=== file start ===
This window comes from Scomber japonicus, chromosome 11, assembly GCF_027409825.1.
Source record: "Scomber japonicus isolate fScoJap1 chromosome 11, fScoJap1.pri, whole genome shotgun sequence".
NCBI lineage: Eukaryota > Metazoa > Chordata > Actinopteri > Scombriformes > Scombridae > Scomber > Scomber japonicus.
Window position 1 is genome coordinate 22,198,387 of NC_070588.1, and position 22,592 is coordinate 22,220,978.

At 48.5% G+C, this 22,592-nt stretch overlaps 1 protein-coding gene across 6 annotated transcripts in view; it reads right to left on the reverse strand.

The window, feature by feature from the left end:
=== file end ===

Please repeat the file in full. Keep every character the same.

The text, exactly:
This window comes from Scomber japonicus, chromosome 11, assembly GCF_027409825.1.
Source record: "Scomber japonicus isolate fScoJap1 chromosome 11, fScoJap1.pri, whole genome shotgun sequence".
NCBI lineage: Eukaryota > Metazoa > Chordata > Actinopteri > Scombriformes > Scombridae > Scomber > Scomber japonicus.
Window position 1 is genome coordinate 22,198,387 of NC_070588.1, and position 22,592 is coordinate 22,220,978.

At 48.5% G+C, this 22,592-nt stretch overlaps 1 protein-coding gene across 6 annotated transcripts in view; it reads right to left on the reverse strand.

The window, feature by feature from the left end: